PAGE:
One of the most influential musicians of the 1970s and 1980s, Brian Eno was a revolutionary artist who helped to innovate contemporary British music throughout the late 20th century. Describing himself as a “non-musician,” Eno helped to herald in a new unconventional, conceptual sound to the industry, collaborating with the likes of Harold Budd, David Bowie, and David Byrne.
Born and raised in Suffolk, Eno immersed himself in painting and experimental music at the art school of Ipswich Civic College in the mid-1960s, joining the glam rock group Roxy Music as the synthesiser player shortly after in 1971. Recording two albums with the band before leaving in 1973, Eno kickstarted his own solo career, releasing multiple albums including Here Come the Warm Jets in 1974 and Discreet Music in 1975, before changing music forever by coining the term ‘ambient music’ with the release of 1978s Ambient 1: Music for Airports.
Thriving with his solo projects, Eno later collaborated with such artists as Robert Fripp, Harmonia and Cluster, establishing himself as a pivotal musician of the decade, as well as a well-sought after producer. This led him to work on albums from influential figures including John Cale, Jon Hassell, Laraaji, Talking Heads, Ultravox, and Devo, among many others.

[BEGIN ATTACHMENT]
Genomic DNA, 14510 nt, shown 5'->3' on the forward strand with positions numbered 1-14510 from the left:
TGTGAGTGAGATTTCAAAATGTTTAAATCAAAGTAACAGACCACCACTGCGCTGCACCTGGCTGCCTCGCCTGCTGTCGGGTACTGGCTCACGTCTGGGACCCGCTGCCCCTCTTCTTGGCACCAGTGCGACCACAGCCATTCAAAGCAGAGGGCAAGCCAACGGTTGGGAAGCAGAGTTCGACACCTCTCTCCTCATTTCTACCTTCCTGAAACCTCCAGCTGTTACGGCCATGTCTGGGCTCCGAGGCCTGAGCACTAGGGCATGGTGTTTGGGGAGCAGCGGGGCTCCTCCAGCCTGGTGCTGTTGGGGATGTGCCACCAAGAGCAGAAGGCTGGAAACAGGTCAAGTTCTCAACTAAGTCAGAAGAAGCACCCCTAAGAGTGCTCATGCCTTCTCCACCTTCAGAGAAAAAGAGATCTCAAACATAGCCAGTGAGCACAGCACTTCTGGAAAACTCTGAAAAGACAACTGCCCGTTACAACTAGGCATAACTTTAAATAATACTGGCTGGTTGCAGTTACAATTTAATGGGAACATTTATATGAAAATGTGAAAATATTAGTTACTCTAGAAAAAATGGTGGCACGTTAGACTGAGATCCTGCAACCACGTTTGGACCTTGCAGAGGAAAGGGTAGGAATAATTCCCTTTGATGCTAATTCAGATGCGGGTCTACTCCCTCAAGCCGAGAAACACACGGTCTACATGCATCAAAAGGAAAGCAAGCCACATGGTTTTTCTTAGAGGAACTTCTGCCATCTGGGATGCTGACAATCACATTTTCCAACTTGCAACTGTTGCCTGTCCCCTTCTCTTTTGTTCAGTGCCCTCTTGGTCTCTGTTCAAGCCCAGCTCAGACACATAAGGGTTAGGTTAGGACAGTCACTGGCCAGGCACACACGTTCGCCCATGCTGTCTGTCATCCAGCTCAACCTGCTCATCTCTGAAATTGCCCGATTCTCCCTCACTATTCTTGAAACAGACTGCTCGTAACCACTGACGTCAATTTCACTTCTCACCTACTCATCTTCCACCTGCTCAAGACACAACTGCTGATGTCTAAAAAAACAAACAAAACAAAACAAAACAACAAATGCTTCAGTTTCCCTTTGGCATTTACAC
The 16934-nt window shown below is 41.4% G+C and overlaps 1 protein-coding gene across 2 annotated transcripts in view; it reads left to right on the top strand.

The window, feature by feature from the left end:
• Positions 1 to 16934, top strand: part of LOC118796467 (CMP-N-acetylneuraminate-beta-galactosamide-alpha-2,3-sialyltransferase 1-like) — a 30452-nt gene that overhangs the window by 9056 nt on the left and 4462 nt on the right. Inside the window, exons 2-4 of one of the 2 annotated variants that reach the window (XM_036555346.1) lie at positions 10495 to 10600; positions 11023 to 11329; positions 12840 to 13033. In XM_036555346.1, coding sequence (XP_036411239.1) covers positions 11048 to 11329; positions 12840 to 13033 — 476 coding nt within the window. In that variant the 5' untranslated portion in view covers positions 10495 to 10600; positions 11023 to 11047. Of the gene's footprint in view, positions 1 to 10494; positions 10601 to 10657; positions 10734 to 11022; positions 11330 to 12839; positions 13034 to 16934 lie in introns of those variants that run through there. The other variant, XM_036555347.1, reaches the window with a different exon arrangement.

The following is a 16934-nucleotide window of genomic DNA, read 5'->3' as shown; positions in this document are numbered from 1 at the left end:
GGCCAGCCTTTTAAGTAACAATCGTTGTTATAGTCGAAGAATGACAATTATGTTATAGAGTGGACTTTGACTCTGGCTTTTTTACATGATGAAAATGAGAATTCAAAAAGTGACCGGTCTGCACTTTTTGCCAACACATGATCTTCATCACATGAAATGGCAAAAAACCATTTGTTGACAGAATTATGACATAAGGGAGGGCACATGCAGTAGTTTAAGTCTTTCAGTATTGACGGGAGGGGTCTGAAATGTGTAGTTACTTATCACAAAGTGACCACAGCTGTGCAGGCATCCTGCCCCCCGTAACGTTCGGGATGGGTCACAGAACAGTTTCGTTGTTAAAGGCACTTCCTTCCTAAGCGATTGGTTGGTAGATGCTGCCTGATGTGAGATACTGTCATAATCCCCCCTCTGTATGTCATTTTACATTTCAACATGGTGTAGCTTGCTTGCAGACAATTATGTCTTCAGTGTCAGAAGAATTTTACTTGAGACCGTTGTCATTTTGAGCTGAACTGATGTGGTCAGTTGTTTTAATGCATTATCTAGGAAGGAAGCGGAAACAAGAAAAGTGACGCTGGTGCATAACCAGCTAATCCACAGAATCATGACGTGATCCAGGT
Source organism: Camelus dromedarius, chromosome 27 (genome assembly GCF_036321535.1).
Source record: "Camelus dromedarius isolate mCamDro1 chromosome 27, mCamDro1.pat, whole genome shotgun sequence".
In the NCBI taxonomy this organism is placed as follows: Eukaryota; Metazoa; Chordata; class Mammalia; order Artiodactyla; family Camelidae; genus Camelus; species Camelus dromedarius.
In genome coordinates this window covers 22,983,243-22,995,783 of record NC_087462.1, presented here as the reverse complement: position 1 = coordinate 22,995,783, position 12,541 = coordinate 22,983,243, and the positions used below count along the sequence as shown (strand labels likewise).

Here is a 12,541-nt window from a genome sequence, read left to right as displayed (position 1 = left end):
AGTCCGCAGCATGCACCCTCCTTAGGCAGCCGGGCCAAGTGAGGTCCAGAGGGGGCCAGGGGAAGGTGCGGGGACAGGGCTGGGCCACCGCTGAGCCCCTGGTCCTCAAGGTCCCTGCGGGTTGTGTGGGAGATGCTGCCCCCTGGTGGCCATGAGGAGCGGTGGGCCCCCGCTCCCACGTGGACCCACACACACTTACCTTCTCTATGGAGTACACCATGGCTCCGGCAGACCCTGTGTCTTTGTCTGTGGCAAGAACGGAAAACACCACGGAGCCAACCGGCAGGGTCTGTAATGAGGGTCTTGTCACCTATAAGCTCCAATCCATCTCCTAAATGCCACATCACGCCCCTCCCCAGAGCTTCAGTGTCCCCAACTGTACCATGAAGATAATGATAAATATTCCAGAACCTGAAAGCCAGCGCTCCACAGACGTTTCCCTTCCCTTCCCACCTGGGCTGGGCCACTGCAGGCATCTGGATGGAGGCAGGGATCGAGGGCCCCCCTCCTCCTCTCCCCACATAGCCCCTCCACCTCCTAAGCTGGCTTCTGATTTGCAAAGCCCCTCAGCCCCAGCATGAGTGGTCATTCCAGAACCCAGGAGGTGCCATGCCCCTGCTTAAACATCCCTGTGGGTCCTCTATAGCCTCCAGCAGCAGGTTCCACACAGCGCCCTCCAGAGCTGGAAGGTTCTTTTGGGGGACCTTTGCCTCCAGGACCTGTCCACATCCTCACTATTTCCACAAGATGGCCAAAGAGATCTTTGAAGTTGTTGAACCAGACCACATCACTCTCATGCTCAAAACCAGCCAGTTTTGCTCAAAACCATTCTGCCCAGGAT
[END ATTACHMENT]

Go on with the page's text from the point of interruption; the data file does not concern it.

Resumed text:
As a keen innovator and revolutionary music mind, Eno also kept an eye on the wider industry, recognising the feats that Donna Summer’s classic disco song ‘I Feel Love’ reached upon its release in 1977.
Closing the celebrated 1977 album I Remember Yesterday, ‘I Feel Love’ became a cultural sensation thanks to its unprecedented sound, created using the Moog synthesiser.
As producer Pete Bellotte said of his intent for the release of the album: “My next idea was to record an album that chronicled popular music until the present and into the future. So, we started with a ‘50s song, ‘I Remember Yesterday’, and continued with a bit of rock, a Tamla Motown number, and so on, and then brought it up to date with disco. Before the final, futuristic song was ‘I Feel Love’”.
Working with David Bowie when he first heard the song, the iconic ‘Life on Mars’ artist recalls, “[Brian Eno] came running in [to the studio] and said, ‘I’ve heard the sound of the future’. He puts on ‘I Feel Love’ by Donna Summer. He said, ‘This is it, look no further. This single is going to change the sounds of club music for the next fifteen years’. Which was more or less right”.
Listen to the classic disco track ‘I Feel Love’, below, a song that Brian Eno believed was “the sound of the future”.